Transitional Center for Civic Center Homeless Opens
A round-the-clock transitional center with emergency shelter beds and enhanced services for those without permanent housing who have congregated in the Orange County Civic Center has opened at the former Santa Ana Transit Terminal, which has been renamed “The Courtyard.”
About 225 lunches were served after the center opened Wednesday mid-morning; about 100 people reserved space to sleep overnight.
The plan to use the former terminal was proposed by Supervisor Andrew Do at a special Board meeting in September, with a directive to open the center within 30 days. The center will operate for a year under two contracts approved last week by the Board of Supervisors.
“This homeless shelter will provide a warm bed and a hot meal for hundreds of people that have nowhere else to go,” said Supervisor Do, First District, who has made homelessness his top priority. “And that’s just the start. This homeless shelter addresses the root causes of homelessness by connecting homeless veterans with the VA, identifying mental health programs for patients in need, and delivering job training to help get people back on their feet.”
The contracts with The Midnight Mission and Kingdom Causes Inc., also known as City Net, will allow expanded services to be available at The Courtyard, including hot showers, additional restrooms and food donations in conjunction with a safe environment where services and housing linkages are available as part of the broader solution to their personal homelessness.
The estimated cost to operate the center is $1.4 million for a year.
“In a County with one of the state’s most expensive housing markets, providing additional resources to help people transition to long-term housing is more critical than ever,” said Board of Supervisors Chairwoman Lisa Bartlett, Fifth District. “The Courtyard is one of several initiatives toward reaching this goal.”
“This is a step toward ensuring the health and safety for all residents of Orange County,” Board Vice Chair Michelle Steel, Second District. “We will continue to pursue all viable options to address this issue and reduce the number of those individuals living on the street.”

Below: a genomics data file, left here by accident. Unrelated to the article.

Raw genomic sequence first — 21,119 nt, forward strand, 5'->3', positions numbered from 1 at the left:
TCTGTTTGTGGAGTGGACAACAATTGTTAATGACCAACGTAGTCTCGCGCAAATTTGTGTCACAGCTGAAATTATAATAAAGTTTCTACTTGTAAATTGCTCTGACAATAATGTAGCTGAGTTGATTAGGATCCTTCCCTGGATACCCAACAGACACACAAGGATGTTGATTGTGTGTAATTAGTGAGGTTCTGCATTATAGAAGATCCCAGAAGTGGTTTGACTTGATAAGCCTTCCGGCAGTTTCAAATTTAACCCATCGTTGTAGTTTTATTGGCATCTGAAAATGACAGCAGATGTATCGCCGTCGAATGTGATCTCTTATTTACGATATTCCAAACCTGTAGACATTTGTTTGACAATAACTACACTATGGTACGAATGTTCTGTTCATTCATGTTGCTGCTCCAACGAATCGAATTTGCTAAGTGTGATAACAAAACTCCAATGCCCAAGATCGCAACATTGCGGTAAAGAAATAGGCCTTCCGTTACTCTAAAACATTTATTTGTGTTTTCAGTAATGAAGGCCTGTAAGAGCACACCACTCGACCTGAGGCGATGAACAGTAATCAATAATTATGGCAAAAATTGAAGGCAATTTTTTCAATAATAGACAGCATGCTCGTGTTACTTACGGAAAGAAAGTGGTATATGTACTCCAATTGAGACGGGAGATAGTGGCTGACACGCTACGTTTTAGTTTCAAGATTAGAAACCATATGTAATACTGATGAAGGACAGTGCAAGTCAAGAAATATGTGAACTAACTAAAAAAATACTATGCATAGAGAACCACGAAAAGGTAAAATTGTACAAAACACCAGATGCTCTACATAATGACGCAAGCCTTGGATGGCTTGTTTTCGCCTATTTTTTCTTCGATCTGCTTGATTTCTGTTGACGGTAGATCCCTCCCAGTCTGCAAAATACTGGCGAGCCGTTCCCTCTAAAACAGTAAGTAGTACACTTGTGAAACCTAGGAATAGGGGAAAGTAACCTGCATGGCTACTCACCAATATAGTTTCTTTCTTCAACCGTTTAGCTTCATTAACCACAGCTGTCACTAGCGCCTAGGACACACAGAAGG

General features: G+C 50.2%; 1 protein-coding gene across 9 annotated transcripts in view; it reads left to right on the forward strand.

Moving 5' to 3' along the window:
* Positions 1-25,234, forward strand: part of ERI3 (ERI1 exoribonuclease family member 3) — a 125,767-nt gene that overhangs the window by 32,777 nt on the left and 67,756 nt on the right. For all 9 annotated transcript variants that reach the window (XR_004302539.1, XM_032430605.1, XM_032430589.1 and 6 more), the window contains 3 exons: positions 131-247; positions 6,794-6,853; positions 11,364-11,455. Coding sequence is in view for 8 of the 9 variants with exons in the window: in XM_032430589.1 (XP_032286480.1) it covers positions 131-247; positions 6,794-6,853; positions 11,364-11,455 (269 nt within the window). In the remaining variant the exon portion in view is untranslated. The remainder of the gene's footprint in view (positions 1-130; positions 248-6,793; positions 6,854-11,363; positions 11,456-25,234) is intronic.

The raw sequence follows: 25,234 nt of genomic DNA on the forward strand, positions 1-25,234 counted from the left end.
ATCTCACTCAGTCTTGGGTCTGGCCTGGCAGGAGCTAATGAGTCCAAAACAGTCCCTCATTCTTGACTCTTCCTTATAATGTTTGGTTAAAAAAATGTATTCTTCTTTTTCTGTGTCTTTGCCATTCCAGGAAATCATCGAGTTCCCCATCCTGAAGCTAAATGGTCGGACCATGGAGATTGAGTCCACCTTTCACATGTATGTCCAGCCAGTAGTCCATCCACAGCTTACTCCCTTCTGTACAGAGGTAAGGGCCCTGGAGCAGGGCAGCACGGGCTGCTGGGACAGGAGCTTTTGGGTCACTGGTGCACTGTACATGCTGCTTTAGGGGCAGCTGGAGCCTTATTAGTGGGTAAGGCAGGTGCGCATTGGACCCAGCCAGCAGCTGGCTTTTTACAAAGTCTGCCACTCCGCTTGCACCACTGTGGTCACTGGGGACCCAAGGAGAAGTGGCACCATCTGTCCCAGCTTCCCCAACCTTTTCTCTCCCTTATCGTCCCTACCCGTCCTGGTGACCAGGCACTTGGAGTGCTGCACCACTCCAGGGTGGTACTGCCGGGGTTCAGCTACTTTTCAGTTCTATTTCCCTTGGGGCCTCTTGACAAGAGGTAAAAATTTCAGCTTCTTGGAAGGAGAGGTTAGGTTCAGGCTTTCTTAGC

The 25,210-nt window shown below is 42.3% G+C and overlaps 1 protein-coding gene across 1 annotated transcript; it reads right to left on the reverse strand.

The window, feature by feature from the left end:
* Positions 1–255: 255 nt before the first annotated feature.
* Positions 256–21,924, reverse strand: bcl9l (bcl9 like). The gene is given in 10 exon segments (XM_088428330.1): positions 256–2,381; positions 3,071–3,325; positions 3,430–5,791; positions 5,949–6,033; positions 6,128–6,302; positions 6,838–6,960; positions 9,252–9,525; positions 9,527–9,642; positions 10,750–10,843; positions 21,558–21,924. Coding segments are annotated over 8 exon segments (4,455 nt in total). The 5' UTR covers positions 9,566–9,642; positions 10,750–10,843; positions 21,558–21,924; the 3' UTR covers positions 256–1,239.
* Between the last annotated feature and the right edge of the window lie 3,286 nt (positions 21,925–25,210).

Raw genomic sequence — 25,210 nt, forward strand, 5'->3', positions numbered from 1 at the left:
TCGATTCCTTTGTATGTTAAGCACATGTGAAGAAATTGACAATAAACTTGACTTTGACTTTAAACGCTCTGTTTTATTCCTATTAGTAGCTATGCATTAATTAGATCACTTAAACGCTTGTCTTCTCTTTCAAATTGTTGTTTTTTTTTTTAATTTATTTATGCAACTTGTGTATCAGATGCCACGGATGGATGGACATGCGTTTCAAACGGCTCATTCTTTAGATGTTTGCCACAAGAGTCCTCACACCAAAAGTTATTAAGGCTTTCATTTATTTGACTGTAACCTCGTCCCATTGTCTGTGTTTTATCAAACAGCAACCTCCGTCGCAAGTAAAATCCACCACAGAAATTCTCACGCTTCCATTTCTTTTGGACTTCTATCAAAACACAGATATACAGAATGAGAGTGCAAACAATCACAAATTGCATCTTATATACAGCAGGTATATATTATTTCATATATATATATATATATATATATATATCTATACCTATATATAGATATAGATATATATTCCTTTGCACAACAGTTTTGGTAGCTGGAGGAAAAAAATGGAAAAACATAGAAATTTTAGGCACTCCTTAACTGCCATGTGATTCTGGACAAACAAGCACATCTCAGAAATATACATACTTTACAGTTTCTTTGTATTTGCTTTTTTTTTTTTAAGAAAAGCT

“What we’ve discovered in the past two years is how critical it is to build relationships with innovative organizations that have a proven track record demonstrating success with resolving homelessness,” said Supervisor Shawn Nelson, Fourth District. “This is a great opportunity to work together instead of pointing fingers that it’s someone else’s responsibility.”
Supervisor Todd Spitzer urged his colleagues last month to schedule a study session for a more comprehensive and wide-ranging discussion of homelessness across the county. The special Board meeting is scheduled for 9:30 a.m. on Tuesday, October 18.
“We need to step up and emulate some of the best practices that I’ve seen used in places like San Antonio to find housing for the newly homeless and address the complex social and medical issues that result in chronic homelessness. I plan to implement the best practices in the operation of the Kraemer site that is moving into construction phase of the project,” said Supervisor Spitzer, whose Third District includes the Anaheim location of a new 200-bed emergency shelter and multi-service center for those without permanent housing.
Last month, the Board of Supervisors selected Mercy House Living Centers Inc. to operate the new facility at Kraemer Place in Anaheim, scheduled to open next year, as well as operate seasonal cold-weather shelters at National Guard armories in Fullerton and Santa Ana.
The County has operated a seasonal armory shelter program in Fullerton and Santa Ana for the past 28 years. However, the armories are only open part of the year and only at night. The Fullerton armory program is slated to be discontinued when the Anaheim service center opens.
More information on the emergency shelter in Anaheim and the cold-weather armory program can be found here.